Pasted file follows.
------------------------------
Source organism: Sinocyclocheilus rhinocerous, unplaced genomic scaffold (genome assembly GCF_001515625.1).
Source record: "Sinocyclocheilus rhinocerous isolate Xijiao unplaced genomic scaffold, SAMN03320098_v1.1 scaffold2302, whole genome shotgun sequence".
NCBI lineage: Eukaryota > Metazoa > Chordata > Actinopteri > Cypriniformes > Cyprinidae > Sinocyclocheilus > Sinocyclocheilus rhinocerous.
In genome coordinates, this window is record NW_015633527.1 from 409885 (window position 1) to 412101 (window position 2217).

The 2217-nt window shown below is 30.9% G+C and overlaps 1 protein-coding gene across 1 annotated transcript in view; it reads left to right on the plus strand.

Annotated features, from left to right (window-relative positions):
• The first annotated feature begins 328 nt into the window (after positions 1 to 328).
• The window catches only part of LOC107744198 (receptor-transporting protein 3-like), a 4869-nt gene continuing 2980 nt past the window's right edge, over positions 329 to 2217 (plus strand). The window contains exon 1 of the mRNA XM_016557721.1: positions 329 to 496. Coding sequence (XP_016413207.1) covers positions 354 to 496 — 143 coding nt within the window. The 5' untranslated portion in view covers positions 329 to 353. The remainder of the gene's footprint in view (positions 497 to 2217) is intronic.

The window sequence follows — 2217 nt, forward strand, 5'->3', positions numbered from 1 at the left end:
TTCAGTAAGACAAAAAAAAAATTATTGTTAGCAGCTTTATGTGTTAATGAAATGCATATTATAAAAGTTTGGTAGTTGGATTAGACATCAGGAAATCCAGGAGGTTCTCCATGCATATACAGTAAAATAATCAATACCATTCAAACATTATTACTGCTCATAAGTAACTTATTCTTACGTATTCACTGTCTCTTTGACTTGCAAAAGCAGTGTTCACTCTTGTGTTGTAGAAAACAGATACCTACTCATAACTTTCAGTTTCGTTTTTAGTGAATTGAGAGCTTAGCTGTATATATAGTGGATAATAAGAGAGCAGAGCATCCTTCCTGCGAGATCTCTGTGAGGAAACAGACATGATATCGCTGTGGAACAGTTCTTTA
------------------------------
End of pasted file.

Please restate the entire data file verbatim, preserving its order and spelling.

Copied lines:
Source organism: Sinocyclocheilus rhinocerous, unplaced genomic scaffold (genome assembly GCF_001515625.1).
Source record: "Sinocyclocheilus rhinocerous isolate Xijiao unplaced genomic scaffold, SAMN03320098_v1.1 scaffold2302, whole genome shotgun sequence".
NCBI lineage: Eukaryota > Metazoa > Chordata > Actinopteri > Cypriniformes > Cyprinidae > Sinocyclocheilus > Sinocyclocheilus rhinocerous.
In genome coordinates, this window is record NW_015633527.1 from 409885 (window position 1) to 412101 (window position 2217).

The 2217-nt window shown below is 30.9% G+C and overlaps 1 protein-coding gene across 1 annotated transcript in view; it reads left to right on the plus strand.

Annotated features, from left to right (window-relative positions):
• The first annotated feature begins 328 nt into the window (after positions 1 to 328).
• The window catches only part of LOC107744198 (receptor-transporting protein 3-like), a 4869-nt gene continuing 2980 nt past the window's right edge, over positions 329 to 2217 (plus strand). The window contains exon 1 of the mRNA XM_016557721.1: positions 329 to 496. Coding sequence (XP_016413207.1) covers positions 354 to 496 — 143 coding nt within the window. The 5' untranslated portion in view covers positions 329 to 353. The remainder of the gene's footprint in view (positions 497 to 2217) is intronic.

The window sequence follows — 2217 nt, forward strand, 5'->3', positions numbered from 1 at the left end:
TTCAGTAAGACAAAAAAAAAATTATTGTTAGCAGCTTTATGTGTTAATGAAATGCATATTATAAAAGTTTGGTAGTTGGATTAGACATCAGGAAATCCAGGAGGTTCTCCATGCATATACAGTAAAATAATCAATACCATTCAAACATTATTACTGCTCATAAGTAACTTATTCTTACGTATTCACTGTCTCTTTGACTTGCAAAAGCAGTGTTCACTCTTGTGTTGTAGAAAACAGATACCTACTCATAACTTTCAGTTTCGTTTTTAGTGAATTGAGAGCTTAGCTGTATATATAGTGGATAATAAGAGAGCAGAGCATCCTTCCTGCGAGATCTCTGTGAGGAAACAGACATGATATCGCTGTGGAACAGTTCTTTA